The Tribunal further considered whether Postova’s interests in GGBs fall within the category of “shares in and stock and debentures of a company and any other form of participation in a company” as in Article 1(b) of the BIT.
The Arbitrators found that the text in Article 1(b) leaves no doubt that the bonds referred to thereunder are only bonds issued by a company, not sovereign debt in general, or bonds issued by either State party to the treaty, in particular.

Are GGBs “investments” under Article 1(c) of the Slovakia – Greece BIT?
Postova further claimed that its interests in the GGBs constitute “loans, claims to money or to any performance under contract having a financial value” and are, therefore, protected investments under Article 1(c) of the BIT.
The Tribunal dismissed this argument on the grounds that, loans and bonds are distinct financial products. Article 1(c) refers to “loans, claims to money or to any performance under contract having a financial value”, as opposed to reference to a general concept such as “obligations” or “public titles” (Article 1 of the Argentina – Italy BIT).
Neither was a contractual relationship between Greece and Postova found to exist. The Greek Government issued the GGBs, through a System administered by the Bank of Greece, to the Participants in the System and the Participants paid the consideration due to Greece. Participants in turn delivered the GGBs to Primary Dealers, who provided the funds for the acquisition. Primary Dealers, in turn, sold the GGBs in the secondary market. Postova was neither a Participant, nor a Primary Dealer. It acquired the vast majority of its interests in the GGBs well after the initial distribution process had been completed.

Are GGBs “investments” under the ICSID Convention?
ICSID’s jurisdiction, under Article 25 of the ICSID Convention, extends to “any legal dispute arising directly out of an investment, between a Contracting State and a national of another Contracting State…” Absent a definition of investment in the Convention, tribunals have held that an objective definition of “investment” requires the elements of (a) contribution of money or assets, (b) duration and (c) risk.

The Tribunal considered, by a majority, that under the objective approach to the definition of “investment”, Postova’s acquisition of the interests in GGBs would not constitute an investment under the Convention, and as a consequence, if that criteria were applied, the Tribunal could not assert jurisdiction.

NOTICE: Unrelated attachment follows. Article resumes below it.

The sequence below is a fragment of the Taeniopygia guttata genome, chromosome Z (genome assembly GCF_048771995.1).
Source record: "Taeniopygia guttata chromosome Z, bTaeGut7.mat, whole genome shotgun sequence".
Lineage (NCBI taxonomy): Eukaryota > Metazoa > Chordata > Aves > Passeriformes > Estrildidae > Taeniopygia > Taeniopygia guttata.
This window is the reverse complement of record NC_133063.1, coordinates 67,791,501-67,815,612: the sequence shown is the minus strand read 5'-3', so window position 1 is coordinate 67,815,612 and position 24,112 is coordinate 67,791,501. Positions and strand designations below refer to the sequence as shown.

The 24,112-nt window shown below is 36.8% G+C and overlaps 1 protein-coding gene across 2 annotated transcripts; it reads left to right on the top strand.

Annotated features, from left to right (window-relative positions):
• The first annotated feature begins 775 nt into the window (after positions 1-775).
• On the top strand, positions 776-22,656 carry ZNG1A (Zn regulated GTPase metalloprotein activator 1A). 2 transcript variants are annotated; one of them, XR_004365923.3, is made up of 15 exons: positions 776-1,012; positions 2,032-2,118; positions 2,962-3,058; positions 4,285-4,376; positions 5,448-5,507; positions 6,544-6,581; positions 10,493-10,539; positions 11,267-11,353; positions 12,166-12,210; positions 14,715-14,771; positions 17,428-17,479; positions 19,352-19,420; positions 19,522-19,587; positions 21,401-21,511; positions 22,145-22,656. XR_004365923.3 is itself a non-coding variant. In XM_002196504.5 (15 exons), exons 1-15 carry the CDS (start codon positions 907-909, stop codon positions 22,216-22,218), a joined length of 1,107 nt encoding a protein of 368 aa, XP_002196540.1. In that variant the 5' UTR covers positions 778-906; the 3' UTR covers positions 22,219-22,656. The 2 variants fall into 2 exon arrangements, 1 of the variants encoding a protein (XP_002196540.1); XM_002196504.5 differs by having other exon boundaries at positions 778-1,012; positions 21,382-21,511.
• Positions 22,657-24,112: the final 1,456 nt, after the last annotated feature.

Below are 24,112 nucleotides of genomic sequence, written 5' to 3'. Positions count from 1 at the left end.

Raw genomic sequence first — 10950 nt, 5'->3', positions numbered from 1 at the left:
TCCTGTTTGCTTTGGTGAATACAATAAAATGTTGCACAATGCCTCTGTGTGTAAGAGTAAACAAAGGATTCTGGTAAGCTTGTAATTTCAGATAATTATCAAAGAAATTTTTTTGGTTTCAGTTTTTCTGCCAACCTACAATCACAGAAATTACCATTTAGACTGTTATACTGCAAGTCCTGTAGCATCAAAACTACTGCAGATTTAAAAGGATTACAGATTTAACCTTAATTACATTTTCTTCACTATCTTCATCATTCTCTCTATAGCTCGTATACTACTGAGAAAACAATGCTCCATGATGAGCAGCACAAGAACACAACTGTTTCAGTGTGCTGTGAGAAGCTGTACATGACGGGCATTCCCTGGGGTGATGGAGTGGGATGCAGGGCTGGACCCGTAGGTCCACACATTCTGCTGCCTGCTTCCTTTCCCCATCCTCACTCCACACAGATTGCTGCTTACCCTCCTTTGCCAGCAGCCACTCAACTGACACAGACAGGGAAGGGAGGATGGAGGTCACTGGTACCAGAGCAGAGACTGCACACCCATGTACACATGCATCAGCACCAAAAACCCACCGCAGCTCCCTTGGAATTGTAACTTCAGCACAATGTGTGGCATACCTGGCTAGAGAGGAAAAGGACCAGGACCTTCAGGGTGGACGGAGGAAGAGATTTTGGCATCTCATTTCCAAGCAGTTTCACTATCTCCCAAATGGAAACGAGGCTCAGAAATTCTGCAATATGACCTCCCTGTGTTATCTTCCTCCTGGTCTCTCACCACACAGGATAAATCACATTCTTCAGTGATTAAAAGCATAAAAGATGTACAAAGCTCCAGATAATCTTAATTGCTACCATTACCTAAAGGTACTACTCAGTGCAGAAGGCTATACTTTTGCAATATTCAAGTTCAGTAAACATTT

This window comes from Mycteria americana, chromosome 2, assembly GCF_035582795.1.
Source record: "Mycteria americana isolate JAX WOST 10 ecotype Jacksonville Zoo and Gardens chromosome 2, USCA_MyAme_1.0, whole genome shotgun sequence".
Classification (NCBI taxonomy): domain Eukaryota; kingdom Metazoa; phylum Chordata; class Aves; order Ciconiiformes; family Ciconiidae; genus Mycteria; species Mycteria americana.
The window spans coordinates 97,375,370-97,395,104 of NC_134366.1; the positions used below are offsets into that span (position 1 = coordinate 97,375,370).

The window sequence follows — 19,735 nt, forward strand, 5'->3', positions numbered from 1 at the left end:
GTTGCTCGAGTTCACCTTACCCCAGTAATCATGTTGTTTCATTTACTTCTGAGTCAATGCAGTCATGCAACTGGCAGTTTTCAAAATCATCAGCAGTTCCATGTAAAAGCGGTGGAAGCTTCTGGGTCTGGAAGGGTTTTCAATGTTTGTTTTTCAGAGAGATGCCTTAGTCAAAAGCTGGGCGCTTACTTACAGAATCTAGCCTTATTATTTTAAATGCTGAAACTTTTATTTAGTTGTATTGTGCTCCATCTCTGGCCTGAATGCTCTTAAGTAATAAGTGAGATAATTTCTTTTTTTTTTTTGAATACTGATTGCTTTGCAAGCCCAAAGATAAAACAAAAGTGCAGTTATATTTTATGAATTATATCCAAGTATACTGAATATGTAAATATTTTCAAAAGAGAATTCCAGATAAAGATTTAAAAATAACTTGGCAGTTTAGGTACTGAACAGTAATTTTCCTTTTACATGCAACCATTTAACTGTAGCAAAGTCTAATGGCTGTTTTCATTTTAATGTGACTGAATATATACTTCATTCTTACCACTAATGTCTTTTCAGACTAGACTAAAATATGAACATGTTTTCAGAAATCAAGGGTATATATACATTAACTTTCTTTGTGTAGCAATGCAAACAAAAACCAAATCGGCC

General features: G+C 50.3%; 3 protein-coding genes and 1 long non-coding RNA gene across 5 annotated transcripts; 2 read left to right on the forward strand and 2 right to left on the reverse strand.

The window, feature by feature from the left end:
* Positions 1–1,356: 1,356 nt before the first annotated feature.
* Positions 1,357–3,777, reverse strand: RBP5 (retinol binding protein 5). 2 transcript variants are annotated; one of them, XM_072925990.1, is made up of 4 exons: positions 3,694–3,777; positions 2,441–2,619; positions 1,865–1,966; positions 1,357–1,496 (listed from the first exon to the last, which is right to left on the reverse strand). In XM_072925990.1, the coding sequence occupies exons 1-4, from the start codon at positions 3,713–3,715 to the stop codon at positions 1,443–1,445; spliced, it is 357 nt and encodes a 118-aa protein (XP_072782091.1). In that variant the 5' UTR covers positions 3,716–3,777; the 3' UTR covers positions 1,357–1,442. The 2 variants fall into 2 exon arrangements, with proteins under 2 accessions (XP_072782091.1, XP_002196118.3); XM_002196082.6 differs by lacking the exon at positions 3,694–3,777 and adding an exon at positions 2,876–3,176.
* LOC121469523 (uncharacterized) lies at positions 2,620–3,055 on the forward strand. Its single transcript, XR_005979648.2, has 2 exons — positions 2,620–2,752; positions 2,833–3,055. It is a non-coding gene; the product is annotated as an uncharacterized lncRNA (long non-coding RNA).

Interestingly, the Tribunal’s findings above, were contrary to those in Abaclat v Argentina [2], mainly due to the different wording between the Slovakia – Greece, the Greece – Cyprus and the Italy – Argentina treaties. The Arbitrators found that the Slovakia – Greece and the Greece – Cyprus BITs do not contain the wide language that the Abaclat tribunal considered as language that would comprise bonds, i.e., “any right of economic nature conferred under law or contract.” “Any right of an economic nature” is a wider concept than claims to money under contract.

The Tribunal’s lack of jurisdiction
There being no protected investment under the Slovakia-Greece BIT, the dispute subject matter of the arbitration was held not to be related to an investment, and therefore such dispute was decided not to fall under the jurisdiction of ICSID and the competence of the Tribunal.

Despite the definition of “investment” seeming broad, a BIT may not be broad enough to cover a government bond as an investment. The text of a BIT is carefully drafted to reflect the objectives of the particular State parties and is as similar to the wording of other BITs as it is different.

The definition of investment under BITs is subject to ongoing investigation. The Greek financial crisis affected the Cypriot economy through the exposure of Cypriot banks to Greek sovereign debt. The financial measures Cyprus had to take in 2013 to save the state economy caused substantial losses to Greek bondholders and depositors in Cypriot banks. Such bondholders and depositors have turned to ICSID as “investors” in Cyprus, seeking compensation for their losses under the Greece – Cyprus BIT. Whether such bonds and bank account deposits constitute protected “investments” under that BIT remains to be determined in two currently on-going ICSID arbitrations.

[1] HICEE B.V. v. Slovak Republic, UNCITRAL, PCA Case No. 2009-11
ST-AD GmbH v. Republic of Bulgaria, UNCITRAL, PCA Case No. 2011-06
El Paso Energy International Company v. The Argentine Republic, ICSID Case No. ARB/03/15
BG Group Plc. v. The Republic of Argentina, UNCITRAL
Urbaser S.A. & Consorcio de Aguas Bilbao Bizkaia, Bilbao Biskaia Ur Partzuergoa v. Argentine
Republic, ICSID Case No. ARB/07/26
CMS Gas Transmission Company v. Argentine Republic, ICSID Case No. ARB/01/8
Sergei Paushok & Ors. v. Government of Mongolia, UNCITRAL, Award on Jurisdiction and Liability of
April 28, 2011
[2] Abaclat and Others v. Argentine Republic, ICSID Case No. ARB/07/5.